Why the 5 Stages of Grief Doesn’t Fit Everyone

I still remember when I first experienced the death of a loved one. I went online to search “How should I feel when someone dies”. As a confused pre-teen raised in a South-Asian immigrant household, I was not sure how I was supposed to feel. I was sad, of course, but I didn’t know how to go about it. The first search result, along with the many that followed, all discussed the 5 Stages of Grief.

The 5 Stages of Grief was a model created by Elisabeth Kubler-Ross in 1969 that reviews the sequential order of how we experience grief: Denial, Anger, Bargaining, Depression, Acceptance.

What Are the 5 Stages of Grief?

Denial: Refusing the reality that you have lost someone.

Anger: This could look like being mad at the person you lost, mad at the healthcare staff involved, mad at God/your spiritual deity, mad at yourself, your family members, etc.

Bargaining: Creating the “what if” and “if only” statements in your head, finding ways to regain control over the narrative.

Depression: Feeling overwhelmed, shutting down, heavy, confused, foggy, etc.

Acceptance: Coming to terms with the loss, finding meaning in it, and moving forward.

When I saw the several websites discussing how I will be experiencing all 5 stages of grief, I felt very outside of the norm. I was only experiencing some sadness and was mainly in the acceptance stage almost immediately.
What’s wrong with me? Why aren’t I denying this loss? I am obviously a bit sad, but am I depressed over this?

Grief and Cultural influences

Being raised in a culture that heavily values their public image and stoic nature, it never felt right to be denying the death or being open about my depressive feelings as it would show others my weakness and lack of self-control. Through all the funeral events and life that followed, it was important to show strength and how to jump right back into life as if nothing happened. As a result, from the day my loved one passed away and for years after, I was only in stage 5, acceptance. As time went on, feelings of depression and anger naturally surfaced, but by not following the 5 stages in order and not experiencing all 5, my grief journey never felt “right”.

In our Western society, we are oftentimes told how we should be doing certain things or experiencing certain feelings. For example, how we should be practicing self-care (which does not account for the innate guilt immigrants feel when taking time for themselves), how we should set boundaries (which does not account for pressure children of immigrant parents feel to please their parents), how we should be grieving (which does not account for how our own culture teaches us to grieve), etc. Our Western society does not consider our cultural values and norms, resulting in many racialized individuals being confused in their identity, feelings, and actions.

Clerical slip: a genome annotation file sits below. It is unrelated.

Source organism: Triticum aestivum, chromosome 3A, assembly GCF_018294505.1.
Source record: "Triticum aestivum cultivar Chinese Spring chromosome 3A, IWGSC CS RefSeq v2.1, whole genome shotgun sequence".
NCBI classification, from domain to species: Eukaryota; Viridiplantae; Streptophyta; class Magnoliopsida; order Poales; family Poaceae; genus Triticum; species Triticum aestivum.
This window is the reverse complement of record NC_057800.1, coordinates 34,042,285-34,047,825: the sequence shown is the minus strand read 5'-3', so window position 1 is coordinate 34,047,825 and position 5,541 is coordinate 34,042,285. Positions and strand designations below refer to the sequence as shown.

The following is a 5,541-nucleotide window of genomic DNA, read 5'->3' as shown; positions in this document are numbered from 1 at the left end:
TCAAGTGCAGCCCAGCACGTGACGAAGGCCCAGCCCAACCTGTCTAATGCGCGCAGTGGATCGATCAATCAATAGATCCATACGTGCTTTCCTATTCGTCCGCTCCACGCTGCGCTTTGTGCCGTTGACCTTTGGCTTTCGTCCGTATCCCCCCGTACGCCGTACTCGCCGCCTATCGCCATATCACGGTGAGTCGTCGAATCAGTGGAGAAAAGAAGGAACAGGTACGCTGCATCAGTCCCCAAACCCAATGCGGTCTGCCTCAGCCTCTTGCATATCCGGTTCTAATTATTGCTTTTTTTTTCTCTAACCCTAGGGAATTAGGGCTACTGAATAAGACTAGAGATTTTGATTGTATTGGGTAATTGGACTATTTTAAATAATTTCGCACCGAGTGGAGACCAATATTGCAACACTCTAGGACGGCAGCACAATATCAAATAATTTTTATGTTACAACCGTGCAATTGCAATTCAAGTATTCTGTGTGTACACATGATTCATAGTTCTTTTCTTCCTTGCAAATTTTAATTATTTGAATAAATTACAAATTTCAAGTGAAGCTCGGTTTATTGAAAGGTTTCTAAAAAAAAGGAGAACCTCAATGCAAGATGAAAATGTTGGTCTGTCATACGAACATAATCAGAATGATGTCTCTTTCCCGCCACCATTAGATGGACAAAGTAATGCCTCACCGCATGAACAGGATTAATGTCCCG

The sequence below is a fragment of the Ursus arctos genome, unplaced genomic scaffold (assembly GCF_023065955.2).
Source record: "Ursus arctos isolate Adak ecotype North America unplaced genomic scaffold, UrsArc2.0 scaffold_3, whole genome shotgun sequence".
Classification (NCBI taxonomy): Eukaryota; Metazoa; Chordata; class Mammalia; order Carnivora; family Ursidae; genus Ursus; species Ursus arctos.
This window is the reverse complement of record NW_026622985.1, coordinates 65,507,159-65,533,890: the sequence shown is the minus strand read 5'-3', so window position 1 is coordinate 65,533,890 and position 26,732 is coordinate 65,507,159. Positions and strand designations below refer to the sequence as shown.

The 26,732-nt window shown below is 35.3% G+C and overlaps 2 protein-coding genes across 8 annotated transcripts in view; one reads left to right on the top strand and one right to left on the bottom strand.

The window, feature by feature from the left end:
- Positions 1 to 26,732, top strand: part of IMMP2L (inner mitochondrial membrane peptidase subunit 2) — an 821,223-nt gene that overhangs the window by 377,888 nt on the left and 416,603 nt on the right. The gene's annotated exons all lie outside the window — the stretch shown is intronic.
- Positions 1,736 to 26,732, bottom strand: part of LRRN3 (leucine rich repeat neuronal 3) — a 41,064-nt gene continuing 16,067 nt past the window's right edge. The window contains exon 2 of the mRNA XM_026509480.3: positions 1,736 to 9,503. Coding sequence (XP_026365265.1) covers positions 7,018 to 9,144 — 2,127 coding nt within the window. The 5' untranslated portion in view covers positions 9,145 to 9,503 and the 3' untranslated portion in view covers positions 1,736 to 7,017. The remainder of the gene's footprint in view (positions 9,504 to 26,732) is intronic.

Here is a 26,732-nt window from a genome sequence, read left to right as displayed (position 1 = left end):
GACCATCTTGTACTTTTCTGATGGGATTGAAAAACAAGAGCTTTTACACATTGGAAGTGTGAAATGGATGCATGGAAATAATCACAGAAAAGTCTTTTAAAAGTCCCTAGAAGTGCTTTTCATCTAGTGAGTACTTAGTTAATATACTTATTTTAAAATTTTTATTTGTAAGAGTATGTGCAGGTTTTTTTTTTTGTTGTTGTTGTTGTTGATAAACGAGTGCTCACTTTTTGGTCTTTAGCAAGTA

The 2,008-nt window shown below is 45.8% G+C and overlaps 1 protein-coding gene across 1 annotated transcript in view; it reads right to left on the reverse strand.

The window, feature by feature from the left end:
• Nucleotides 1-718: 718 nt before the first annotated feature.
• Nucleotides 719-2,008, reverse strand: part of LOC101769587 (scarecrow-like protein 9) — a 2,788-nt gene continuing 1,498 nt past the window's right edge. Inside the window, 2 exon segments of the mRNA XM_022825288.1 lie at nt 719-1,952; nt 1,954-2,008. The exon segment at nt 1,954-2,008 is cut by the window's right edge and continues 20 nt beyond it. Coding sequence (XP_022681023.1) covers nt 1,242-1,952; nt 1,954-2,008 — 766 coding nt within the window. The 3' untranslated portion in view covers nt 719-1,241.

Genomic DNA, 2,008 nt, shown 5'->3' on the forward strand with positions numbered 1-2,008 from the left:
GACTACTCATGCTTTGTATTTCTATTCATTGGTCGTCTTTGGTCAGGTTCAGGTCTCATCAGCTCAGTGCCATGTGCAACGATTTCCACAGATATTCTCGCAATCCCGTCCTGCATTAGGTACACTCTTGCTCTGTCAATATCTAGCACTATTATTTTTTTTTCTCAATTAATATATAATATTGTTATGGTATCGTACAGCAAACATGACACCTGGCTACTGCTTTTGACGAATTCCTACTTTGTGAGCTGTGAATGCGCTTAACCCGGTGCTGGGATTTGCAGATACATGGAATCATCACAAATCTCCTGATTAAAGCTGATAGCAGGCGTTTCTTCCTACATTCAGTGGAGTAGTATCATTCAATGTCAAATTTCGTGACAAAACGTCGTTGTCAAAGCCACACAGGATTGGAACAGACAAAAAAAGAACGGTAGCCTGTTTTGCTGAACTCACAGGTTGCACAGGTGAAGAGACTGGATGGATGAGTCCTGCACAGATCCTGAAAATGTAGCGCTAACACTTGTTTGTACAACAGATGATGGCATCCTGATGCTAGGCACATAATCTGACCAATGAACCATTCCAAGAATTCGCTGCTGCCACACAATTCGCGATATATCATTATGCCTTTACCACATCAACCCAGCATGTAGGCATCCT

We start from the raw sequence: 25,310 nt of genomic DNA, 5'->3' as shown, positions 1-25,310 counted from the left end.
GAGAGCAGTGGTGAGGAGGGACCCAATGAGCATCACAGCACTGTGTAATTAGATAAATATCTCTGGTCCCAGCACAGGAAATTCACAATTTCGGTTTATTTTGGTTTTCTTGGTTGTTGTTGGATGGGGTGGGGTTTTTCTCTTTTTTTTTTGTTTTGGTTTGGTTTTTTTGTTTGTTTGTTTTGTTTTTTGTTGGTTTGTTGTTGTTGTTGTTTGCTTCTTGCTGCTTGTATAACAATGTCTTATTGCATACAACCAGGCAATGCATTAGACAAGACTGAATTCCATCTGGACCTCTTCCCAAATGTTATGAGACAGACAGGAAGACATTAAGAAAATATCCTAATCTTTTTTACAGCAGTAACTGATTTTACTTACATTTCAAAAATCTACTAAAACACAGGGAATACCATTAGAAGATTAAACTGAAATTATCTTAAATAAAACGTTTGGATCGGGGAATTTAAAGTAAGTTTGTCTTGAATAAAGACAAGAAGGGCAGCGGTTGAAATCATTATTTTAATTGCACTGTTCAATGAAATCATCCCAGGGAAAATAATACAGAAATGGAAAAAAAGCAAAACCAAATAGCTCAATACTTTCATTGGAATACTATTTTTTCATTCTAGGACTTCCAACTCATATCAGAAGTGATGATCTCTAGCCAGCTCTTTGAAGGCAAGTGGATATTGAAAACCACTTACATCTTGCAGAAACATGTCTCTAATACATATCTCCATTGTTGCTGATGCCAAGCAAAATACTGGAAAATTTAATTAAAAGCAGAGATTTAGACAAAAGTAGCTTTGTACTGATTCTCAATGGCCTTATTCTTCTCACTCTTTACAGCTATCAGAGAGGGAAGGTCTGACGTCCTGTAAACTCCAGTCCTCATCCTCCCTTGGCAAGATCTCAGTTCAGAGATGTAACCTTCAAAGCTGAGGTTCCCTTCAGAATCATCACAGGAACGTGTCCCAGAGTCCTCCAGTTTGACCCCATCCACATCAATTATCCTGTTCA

All that to say, everyone is on their own grief journey. Although these 5 stages do exist in grief, it is important to recognize that not everyone will experience all 5 stages, may not experience all 5 in order, and there are many more stages of grief that may come up that go beyond these 5. You may be in a stage of shock, a stage of panic, a stage of guilt, a stage of hope, or in a stage in between…and that’s okay.

When you are grieving, it is important to embrace your grief, allow yourself to cry, be patient with yourself, take care of yourself, and seek support.

Regardless of what you were raised to believe or taught by society, remember that your stage of grief is valid, even if it doesn’t fit the 5.

Seeking professional help from a trained mental health therapist can help you through the grief. They can provide the necessary support to navigate through your thoughts and feelings effectively.

Journal Prompts To Support Grief Processing

When experiencing grief and loss, it can be helpful to engage in reflective processes. Here are a few to get you started!

  • Reflect on the way this grief and loss has impacted you,  your relationships and your life. 
  • How are you experiencing grief? 
  • What feels comfortable and helpful about experiencing grief in this way?
  • What feels risky or scary about experiencing grief in the way?

Professional Support for Grief

Seeking therapy to navigate the complexities of grief can require great strength and vulnerability.

Our diverse team of compassionate therapists are dedicated to offering personalized support and practical tools to navigate your grief journey. With our relational approach, we honor the interconnectedness of grief and relationships, recognizing the profound impact of loss on our identities, relationships, and lives.

Together, we’ll navigate the ebbs and flows of grief, empowering you to live a life that honours your loved one’s memory while finding peace and resilience within yourself.

Joshua Sebastian Registered Social Worker at Relationship Therapy Centre in Mississauga and Burlington
Josh has experience in both hospital and hospice settings supporting patients receiving a serious illness diagnosis, supporting their family members through their anticipatory grief, doing legacy work with patients, providing end-of-life support, and more. Josh's work extends to supporting those who lost someone due to a traumatic event, suicide, and through experiences of disenfranchised grief such as the loss of a relationship, a loss of home/community (immigration), loss of employment, and more.
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